Additionally, on March 13th, I was scheduled for a callback on a network television program that was to start filming on the 18th. That morning, many productions stopped. So we shall never know what might have been. Perhaps they’ll resume where they left off when life returns to the new normal.
I was also associate producer and performer for a cabaret at The Green Room 42 scheduled for March 21st, Steppin’ Forward to Spring, which had to be cancelled till we’re back in the groove again. That was gonna be a bright, fun celebration of the spring season with songs of love, hope and rebirth.
T2C: What kind of emotions does this time bring out of you?
Pat Labez: Like many, anxiety and sadness do creep in, especially if one is fixated on the news. Fortunately, I manage to nip those emotions quickly and focus on the goodness that I still believe exists. The juggling of many projects helps remind me that there is so much more we can do to make a difference in life. There’s no time to wallow or bicker. Life is too short. Having spent many years in health and human services and having had so many losses of loved ones, I truly appreciate and embrace the present. There IS hope during change. If I can help and lift up one person every day, then I am happy. Carpe diem… seize the day!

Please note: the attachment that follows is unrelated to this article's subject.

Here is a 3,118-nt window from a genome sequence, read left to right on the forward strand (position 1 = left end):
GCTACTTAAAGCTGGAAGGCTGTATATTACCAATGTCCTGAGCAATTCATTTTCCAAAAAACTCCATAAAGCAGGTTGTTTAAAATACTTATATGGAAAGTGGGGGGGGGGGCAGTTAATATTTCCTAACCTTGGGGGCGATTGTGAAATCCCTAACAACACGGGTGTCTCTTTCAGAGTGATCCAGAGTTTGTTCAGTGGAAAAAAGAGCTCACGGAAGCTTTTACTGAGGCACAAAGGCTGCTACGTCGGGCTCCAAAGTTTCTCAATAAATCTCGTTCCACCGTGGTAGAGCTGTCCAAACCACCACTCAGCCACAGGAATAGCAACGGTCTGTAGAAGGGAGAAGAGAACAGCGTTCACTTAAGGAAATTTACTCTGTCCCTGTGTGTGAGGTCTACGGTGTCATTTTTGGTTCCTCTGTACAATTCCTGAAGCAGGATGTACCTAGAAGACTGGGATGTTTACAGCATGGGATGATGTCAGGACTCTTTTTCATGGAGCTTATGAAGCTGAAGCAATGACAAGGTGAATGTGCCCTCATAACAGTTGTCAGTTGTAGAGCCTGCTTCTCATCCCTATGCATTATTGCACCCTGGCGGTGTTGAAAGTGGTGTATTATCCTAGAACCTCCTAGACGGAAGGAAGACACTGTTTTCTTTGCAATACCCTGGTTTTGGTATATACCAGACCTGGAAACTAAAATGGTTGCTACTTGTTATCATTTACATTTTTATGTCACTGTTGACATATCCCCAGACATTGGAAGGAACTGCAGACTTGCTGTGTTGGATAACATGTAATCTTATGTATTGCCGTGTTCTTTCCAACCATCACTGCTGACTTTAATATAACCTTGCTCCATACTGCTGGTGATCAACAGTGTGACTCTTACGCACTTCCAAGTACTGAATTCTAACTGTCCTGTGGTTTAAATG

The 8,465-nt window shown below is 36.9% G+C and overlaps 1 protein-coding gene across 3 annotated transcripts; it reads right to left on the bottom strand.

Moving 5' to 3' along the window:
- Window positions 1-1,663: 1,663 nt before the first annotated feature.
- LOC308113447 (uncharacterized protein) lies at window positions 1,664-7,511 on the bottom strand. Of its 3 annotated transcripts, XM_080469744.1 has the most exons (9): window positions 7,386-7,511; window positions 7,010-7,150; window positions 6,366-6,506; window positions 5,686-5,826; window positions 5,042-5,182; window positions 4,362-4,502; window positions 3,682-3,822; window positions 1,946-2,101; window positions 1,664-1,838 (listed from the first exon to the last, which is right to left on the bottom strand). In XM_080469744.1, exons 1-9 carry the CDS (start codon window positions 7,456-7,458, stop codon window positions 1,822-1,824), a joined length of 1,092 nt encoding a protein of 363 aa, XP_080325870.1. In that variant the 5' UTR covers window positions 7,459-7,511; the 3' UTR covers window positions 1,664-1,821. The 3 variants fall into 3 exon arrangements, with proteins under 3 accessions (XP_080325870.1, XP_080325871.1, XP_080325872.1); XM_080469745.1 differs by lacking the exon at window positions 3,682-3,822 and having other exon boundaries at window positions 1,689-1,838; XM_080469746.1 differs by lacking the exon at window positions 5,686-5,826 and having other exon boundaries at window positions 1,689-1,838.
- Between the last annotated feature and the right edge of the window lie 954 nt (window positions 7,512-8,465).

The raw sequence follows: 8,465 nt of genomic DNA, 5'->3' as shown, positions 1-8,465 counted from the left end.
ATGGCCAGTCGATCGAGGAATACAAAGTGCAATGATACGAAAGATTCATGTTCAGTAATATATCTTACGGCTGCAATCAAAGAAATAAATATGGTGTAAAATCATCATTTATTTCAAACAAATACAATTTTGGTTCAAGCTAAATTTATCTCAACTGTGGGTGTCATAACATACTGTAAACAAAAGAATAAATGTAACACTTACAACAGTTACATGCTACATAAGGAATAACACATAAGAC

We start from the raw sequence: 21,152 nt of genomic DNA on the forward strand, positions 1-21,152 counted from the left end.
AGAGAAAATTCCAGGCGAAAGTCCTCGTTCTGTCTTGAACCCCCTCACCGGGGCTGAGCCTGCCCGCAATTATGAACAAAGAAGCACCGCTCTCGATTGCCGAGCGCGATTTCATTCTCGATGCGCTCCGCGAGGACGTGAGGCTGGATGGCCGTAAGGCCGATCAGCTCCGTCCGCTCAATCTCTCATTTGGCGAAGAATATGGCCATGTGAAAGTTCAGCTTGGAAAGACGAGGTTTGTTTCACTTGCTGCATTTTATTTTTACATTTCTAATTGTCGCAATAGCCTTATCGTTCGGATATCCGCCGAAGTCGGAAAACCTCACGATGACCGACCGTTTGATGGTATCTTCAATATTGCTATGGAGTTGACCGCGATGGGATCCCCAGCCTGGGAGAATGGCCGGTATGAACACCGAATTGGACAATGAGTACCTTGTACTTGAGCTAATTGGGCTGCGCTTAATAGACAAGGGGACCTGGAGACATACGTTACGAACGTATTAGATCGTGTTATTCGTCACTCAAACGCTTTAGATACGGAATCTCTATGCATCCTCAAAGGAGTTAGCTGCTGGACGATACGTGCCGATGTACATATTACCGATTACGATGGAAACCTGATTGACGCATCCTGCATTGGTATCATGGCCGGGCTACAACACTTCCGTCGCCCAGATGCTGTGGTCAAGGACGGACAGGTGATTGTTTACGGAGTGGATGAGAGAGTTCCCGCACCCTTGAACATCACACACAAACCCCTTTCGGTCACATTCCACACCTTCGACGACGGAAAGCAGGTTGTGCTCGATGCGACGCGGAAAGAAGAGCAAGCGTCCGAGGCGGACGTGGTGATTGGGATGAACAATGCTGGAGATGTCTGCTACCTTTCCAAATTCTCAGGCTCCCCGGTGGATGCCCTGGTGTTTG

T2C: If you were to equate this time to a song or song cycle what would it be?
Pat Labez: A Hawaiian song that’s near and dear to my heart is Kanaka Wai Wai – Walk Through Paradise – as it keeps me grounded and hopeful, especially in these unsettling times. It has a universal appeal, and this recording with Gladys Knight gives a glimpse of its beauty.